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CCOC Decision Summary

#314-O, Hamilton v. 7611 Maple Avenue Cooperative, Inc. (February 19, 1998) (Panel: Stevens, Kristian, Huson)

The shareholder (SH) in a cooperative association (Coop) complained that the Coop was improperly charging him attorney fees, improperly amending its rules, failing to give notice of meetings, failing to provide minutes of meetings, and failing to provide copies of its financial records.

The evidence at the hearing showed that the SH fell behind in his payments to the Coop, and it filed an action for eviction against him in court.  The parties then settled, and agreed to a Consent Judgment by the court.  The consent judgment did not include an award of attorney fees to the Coop.  The Coop then began billing the SH for the costs of its attorney's fees for collecting the payments, approximately $1100.  The Occupancy Agreement the SH signed contains a provision to the effect that the SH agrees to pay the Coop's attorney's fees if it hires one to collect unpaid debts owed by the SH; the same Agreement also provides that if the Agreement conflicts with the Bylaws, then the Bylaws control.  The Bylaws, in turn, allow for the collection of attorney's fees for a legal proceeding "as may be determined by the Court."  The Bylaws also allow the board of directors to amend the house rules and Occupancy Agreement by majority vote, without the approval of the Coop members.

The hearing panel first ruled that the Occupancy Agreement was in conflict with the Bylaws as to when the members became liable for attorneys fees.  The Bylaws control, and provide for liability for fees only if such fees are awarded by a court, and the Consent Judgment did not include any.  Therefore, since the SH was current in his fees and did not owe the attorney's fees, he was in good standing with the Coop.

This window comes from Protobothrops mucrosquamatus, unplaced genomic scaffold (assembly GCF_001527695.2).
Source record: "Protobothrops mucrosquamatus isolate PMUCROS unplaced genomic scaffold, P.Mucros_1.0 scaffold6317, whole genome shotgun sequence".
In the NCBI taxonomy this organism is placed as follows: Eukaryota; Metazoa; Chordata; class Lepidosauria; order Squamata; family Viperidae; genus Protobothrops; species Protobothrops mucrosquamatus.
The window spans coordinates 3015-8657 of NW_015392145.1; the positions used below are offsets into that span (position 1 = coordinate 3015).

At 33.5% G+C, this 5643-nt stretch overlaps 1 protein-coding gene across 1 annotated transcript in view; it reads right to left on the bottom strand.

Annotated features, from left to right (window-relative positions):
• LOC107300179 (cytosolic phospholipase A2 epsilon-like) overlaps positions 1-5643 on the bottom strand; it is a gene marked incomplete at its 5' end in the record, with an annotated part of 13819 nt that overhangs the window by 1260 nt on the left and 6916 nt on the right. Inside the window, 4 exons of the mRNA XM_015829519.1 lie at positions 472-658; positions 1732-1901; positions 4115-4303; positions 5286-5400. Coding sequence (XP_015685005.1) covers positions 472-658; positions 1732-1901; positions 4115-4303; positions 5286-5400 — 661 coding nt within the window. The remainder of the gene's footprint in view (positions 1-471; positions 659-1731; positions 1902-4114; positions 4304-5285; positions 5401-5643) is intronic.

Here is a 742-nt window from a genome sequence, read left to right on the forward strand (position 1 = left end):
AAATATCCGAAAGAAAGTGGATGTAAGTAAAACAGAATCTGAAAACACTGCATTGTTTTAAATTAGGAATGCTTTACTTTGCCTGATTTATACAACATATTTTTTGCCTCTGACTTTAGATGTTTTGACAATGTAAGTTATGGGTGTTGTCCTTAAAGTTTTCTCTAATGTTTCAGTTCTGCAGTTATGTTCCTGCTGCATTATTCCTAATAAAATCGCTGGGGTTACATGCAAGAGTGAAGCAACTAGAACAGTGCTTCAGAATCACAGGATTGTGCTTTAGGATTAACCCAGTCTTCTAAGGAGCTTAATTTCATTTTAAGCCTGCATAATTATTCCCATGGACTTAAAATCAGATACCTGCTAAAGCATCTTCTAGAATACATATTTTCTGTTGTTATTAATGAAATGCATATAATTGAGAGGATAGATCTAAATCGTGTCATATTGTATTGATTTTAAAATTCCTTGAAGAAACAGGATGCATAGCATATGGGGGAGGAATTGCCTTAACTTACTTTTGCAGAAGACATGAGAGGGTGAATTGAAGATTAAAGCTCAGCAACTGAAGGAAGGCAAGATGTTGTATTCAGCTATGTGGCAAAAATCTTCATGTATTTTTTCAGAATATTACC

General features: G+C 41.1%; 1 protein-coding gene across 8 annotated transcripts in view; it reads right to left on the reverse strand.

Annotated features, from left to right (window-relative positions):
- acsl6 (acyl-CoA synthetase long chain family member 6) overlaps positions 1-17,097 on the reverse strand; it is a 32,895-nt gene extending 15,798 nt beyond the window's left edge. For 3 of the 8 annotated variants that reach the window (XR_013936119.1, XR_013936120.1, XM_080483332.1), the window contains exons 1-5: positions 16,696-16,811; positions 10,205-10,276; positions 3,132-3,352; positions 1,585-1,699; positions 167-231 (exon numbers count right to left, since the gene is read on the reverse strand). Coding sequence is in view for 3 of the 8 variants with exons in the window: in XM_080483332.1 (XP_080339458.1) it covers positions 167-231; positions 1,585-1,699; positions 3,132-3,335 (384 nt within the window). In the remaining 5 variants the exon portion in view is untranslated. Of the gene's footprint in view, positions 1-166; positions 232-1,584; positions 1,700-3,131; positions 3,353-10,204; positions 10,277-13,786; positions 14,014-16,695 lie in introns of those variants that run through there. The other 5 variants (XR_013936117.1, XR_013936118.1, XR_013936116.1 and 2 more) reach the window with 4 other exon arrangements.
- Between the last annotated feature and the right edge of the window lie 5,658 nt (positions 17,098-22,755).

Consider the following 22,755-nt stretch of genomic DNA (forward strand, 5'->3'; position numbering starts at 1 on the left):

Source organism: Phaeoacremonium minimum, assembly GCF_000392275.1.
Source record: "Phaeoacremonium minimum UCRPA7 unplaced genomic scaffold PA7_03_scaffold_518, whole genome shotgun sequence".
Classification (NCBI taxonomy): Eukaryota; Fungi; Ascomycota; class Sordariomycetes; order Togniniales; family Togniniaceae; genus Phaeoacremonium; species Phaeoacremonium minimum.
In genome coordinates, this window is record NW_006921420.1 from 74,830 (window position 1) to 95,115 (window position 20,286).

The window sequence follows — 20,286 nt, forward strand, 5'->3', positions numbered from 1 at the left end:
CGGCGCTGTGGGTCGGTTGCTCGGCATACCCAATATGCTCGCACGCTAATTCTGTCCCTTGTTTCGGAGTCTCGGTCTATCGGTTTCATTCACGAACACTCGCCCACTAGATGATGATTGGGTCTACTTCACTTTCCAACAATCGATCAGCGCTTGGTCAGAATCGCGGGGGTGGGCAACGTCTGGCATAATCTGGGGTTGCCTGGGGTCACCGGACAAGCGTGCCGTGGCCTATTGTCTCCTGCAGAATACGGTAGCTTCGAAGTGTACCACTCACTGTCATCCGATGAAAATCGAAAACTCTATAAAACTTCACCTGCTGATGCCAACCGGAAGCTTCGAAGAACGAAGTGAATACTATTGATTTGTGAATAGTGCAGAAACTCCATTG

The panel then held that the Coop could amend the Occupancy Agreement upon a simple vote of a majority of the board of directors, as provided by the Bylaws, and therefore did not need to call any meeting of the membership.  The Bylaws do not require that the Coop board give any notice to the members of board meetings, and unlike other common ownership communities there is no law requiring that cooperative board meetings be open to the members.  The SH also complained that he was not given copies of the board's minutes or of general membership meetings, but the Bylaws do not require that, and there is no requirement in Maryland or Montgomery County law that minutes of cooperative boards of directors be available to the members; however, the Maryland Corporations Act, Section 2-512, requires that minutes be made available for inspection, and the hearing panel recommended that the Coop give notice to the members of how they can arrange to inspect the minutes.  On the issue of whether the Coop must provide its financial records to the SH, the panel noted that the Bylaws require that the records be made available for inspection on request, and the panel recommended that the Coop notify its members on how they can arrange for such an inspection.

The panel noted that the SH's wife, who is also a shareholder in the Coop, was present at the hearing although she declined to join the dispute as a party.  The panel ruled that "as a matter of equity for the cooperative", the SH's wife was not allowed to relitigate any of the issues raised in this dispute even though she was not a party, because she was a joint owner of the SH's share and was present at the hearing.

The panel ordered the Coop to deem the SH to be a member in good standing, and ordered the Coop to refund to him or credit to his account any funds he paid that it charged or credited to the attorney's fees account.

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